Great Historical Events

Finishing off 1781 today.

"Aug. 14. - American and French allied armies march from the Hudson, near New York, to Virginia. Cornwallis hemmed in at Yorktown.
Sept. 6. - Burning of New London by Benedict Arnold.
Massacre at Fort Griswold, Conn.
Sept. 8. - Battle of Eutaw Springs; a splendid victory under General Greene.
Oct. 6. - Bombardment of Yorktown.
Oct. 19. - Surrender of Cornwallis at Yorktown. Gen. Lincoln appointed by Washington to receive his sword.
Oct. 24. - Indian battle at Johnstown.
National thanksgiving proclaimed."

Next entry I'll move along to 1782 and steamships.. :)

Science of Common Things

The excerpt from Prof. L.G. Gorton's learned writings today covers such subjects as hail and sleet.

"What is the cause of hail? If the rain-drops in falling pass through a current of air of low temperature the drops become frozen and falls as hail. What is sleet? If snow, in falling, passes through a warm current of air, it is partially melted and becomes sleet."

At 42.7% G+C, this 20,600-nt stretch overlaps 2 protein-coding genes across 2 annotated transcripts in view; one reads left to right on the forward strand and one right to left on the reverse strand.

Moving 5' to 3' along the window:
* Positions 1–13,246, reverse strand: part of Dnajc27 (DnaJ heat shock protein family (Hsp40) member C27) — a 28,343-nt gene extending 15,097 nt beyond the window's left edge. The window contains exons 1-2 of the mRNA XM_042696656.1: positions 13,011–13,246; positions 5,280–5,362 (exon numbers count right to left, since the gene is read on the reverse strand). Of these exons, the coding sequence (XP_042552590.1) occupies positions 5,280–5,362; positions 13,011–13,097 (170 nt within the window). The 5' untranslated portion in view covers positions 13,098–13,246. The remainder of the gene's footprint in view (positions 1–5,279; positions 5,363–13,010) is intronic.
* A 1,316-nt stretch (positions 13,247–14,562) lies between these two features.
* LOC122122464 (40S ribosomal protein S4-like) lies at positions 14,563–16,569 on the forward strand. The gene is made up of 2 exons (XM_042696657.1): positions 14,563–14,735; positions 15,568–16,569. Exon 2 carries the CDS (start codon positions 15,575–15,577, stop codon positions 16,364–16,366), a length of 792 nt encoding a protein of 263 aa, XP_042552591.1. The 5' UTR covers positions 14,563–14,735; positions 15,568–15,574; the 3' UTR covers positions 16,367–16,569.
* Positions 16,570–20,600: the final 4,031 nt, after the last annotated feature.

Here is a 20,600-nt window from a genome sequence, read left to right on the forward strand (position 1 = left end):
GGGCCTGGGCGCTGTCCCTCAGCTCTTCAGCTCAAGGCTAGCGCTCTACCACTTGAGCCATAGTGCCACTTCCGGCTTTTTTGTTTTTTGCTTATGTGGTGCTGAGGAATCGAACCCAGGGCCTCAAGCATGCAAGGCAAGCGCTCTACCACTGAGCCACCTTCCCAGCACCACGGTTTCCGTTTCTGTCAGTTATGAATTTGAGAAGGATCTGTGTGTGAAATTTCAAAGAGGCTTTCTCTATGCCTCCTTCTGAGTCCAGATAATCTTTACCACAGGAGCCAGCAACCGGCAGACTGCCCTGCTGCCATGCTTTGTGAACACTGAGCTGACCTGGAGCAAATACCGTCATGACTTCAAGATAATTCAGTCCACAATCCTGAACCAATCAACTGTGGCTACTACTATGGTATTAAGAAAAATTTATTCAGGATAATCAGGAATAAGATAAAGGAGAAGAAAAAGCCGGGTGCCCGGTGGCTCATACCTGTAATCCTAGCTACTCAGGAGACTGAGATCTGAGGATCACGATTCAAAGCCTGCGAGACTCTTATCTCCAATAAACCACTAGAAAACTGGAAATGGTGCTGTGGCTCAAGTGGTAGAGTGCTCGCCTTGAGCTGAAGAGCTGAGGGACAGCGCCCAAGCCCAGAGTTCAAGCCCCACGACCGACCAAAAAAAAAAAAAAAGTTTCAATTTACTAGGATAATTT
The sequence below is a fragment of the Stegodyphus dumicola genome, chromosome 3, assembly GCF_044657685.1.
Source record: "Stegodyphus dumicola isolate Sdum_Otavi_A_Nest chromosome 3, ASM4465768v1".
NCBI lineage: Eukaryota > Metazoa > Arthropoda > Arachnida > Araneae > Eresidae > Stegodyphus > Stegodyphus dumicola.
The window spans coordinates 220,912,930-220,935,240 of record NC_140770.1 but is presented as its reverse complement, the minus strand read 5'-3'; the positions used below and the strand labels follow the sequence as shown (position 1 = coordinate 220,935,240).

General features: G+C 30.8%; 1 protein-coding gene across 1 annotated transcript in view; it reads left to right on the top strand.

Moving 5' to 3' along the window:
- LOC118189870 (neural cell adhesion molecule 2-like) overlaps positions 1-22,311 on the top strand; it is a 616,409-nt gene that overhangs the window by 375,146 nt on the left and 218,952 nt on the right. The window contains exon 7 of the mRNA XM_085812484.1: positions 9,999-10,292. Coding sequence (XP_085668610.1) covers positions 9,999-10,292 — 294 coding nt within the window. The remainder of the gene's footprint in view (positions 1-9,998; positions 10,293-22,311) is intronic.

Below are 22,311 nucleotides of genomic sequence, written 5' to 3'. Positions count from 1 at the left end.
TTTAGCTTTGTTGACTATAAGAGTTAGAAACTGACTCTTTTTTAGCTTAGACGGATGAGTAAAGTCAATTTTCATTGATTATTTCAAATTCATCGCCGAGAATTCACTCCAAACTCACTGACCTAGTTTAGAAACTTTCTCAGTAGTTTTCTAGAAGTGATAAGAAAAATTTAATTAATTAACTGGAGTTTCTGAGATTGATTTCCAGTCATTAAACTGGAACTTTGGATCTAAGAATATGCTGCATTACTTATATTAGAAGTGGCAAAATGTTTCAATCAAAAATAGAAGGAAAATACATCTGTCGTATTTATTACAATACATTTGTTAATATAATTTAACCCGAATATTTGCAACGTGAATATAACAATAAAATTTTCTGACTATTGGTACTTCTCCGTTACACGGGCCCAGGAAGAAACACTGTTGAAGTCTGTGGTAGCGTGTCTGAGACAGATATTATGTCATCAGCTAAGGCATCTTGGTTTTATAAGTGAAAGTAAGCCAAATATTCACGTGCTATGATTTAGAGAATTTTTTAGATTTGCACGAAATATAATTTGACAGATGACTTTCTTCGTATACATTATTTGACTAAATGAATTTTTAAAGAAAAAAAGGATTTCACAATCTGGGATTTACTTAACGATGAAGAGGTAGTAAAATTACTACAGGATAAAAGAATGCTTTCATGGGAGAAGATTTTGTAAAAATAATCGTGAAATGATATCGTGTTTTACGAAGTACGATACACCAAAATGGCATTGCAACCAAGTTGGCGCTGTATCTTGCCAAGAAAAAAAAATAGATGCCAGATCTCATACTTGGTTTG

Next entry I'll cover sunlight and such.

The Birth Date Thing 10 November 2003 (I've noticed that from now on the US #1 and British #1's are diverging; the US more rap/ R&B, with the British more Boy and Girl groups and X-Factor winners.) Interesting.

US Billboard #1 Single 10 November 2003

Baby Boy by Beyoncé. Beyoncé was born and raised in Houston, Texas in 1981. (Sigh, I also notice that many of the artists featured in this birth date thing are getting younger than me.) She made her name as one of the members of Destiny's Child and then great success as a solo artist. Baby Boy was her second #1 from her album Dangerously in Love. Sean Paul, featured in the song, also was one of the writers.

UK #1 Single 10 November 2003

Be Faithful by Fatman Scoop. Fatman Scoop is an American hype man and hip hop promoter. Be Faithful was his only successful song and it was only really successful in the UK.

New York Times #1 Fiction Best Seller 10 November 2003

The Five People You Meet in Heaven by Mitch Albom. American writer, journalist, radio and TV broadcaster, etc, Albom is known for his inspirational stories, well, not by me particularly, but acquaintances in Goodreads have chosen some of his books for those that have had an effect on them.